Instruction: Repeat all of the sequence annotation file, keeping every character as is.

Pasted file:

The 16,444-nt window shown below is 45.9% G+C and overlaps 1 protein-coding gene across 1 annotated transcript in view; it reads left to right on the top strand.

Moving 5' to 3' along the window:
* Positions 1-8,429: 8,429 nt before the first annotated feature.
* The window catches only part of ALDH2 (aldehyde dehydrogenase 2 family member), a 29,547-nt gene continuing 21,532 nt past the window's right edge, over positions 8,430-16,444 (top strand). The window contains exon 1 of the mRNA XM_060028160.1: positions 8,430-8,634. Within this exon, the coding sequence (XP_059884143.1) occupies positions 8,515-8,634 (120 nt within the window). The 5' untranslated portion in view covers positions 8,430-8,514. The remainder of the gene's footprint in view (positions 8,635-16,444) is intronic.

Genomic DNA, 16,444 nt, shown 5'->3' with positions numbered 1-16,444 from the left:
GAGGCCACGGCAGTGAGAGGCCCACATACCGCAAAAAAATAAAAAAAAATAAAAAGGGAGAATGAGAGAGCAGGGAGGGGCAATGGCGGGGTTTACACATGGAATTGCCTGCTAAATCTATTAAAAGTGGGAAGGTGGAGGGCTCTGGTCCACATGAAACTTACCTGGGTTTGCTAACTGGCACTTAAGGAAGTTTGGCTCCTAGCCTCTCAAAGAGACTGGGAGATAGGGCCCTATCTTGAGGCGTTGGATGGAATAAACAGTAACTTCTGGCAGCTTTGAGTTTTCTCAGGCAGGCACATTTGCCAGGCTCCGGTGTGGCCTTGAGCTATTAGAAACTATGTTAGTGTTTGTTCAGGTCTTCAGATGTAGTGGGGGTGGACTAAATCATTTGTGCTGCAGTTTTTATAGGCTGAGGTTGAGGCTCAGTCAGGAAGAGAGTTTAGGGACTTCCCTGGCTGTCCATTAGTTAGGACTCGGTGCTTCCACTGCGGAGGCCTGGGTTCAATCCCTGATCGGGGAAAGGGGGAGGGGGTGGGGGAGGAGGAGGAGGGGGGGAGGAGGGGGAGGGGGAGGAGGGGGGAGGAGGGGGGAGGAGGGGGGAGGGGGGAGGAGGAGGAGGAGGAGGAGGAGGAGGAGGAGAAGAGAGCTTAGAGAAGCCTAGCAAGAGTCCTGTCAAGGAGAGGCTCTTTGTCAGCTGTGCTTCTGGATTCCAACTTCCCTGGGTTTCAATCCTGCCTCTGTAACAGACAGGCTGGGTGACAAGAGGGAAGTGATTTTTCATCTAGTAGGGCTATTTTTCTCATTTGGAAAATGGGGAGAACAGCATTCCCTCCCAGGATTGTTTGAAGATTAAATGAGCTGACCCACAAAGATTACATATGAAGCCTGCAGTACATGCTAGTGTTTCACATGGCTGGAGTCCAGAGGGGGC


The 16,444-nt window shown below is 45.9% G+C and overlaps 1 protein-coding gene across 1 annotated transcript in view; it reads left to right on the top strand.

Moving 5' to 3' along the window:
* Positions 1-8,429: 8,429 nt before the first annotated feature.
* The window catches only part of ALDH2 (aldehyde dehydrogenase 2 family member), a 29,547-nt gene continuing 21,532 nt past the window's right edge, over positions 8,430-16,444 (top strand). The window contains exon 1 of the mRNA XM_060028160.1: positions 8,430-8,634. Within this exon, the coding sequence (XP_059884143.1) occupies positions 8,515-8,634 (120 nt within the window). The 5' untranslated portion in view covers positions 8,430-8,514. The remainder of the gene's footprint in view (positions 8,635-16,444) is intronic.

Genomic DNA, 16,444 nt, shown 5'->3' with positions numbered 1-16,444 from the left:
GAGGCCACGGCAGTGAGAGGCCCACATACCGCAAAAAAATAAAAAAAAATAAAAAGGGAGAATGAGAGAGCAGGGAGGGGCAATGGCGGGGTTTACACATGGAATTGCCTGCTAAATCTATTAAAAGTGGGAAGGTGGAGGGCTCTGGTCCACATGAAACTTACCTGGGTTTGCTAACTGGCACTTAAGGAAGTTTGGCTCCTAGCCTCTCAAAGAGACTGGGAGATAGGGCCCTATCTTGAGGCGTTGGATGGAATAAACAGTAACTTCTGGCAGCTTTGAGTTTTCTCAGGCAGGCACATTTGCCAGGCTCCGGTGTGGCCTTGAGCTATTAGAAACTATGTTAGTGTTTGTTCAGGTCTTCAGATGTAGTGGGGGTGGACTAAATCATTTGTGCTGCAGTTTTTATAGGCTGAGGTTGAGGCTCAGTCAGGAAGAGAGTTTAGGGACTTCCCTGGCTGTCCATTAGTTAGGACTCGGTGCTTCCACTGCGGAGGCCTGGGTTCAATCCCTGATCGGGGAAAGGGGGAGGGGGTGGGGGAGGAGGAGGAGGGGGGGAGGAGGGGGAGGGGGAGGAGGGGGGAGGAGGGGGGAGGAGGGGGGAGGGGGGAGGAGGAGGAGGAGGAGGAGGAGGAGGAGGAGAAGAGAGCTTAGAGAAGCCTAGCAAGAGTCCTGTCAAGGAGAGGCTCTTTGTCAGCTGTGCTTCTGGATTCCAACTTCCCTGGGTTTCAATCCTGCCTCTGTAACAGACAGGCTGGGTGACAAGAGGGAAGTGATTTTTCATCTAGTAGGGCTATTTTTCTCATTTGGAAAATGGGGAGAACAGCATTCCCTCCCAGGATTGTTTGAAGATTAAATGAGCTGACCCACAAAGATTACATATGAAGCCTGCAGTACATGCTAGTGTTTCACATGGCTGGAGTCCAGAGGGGGC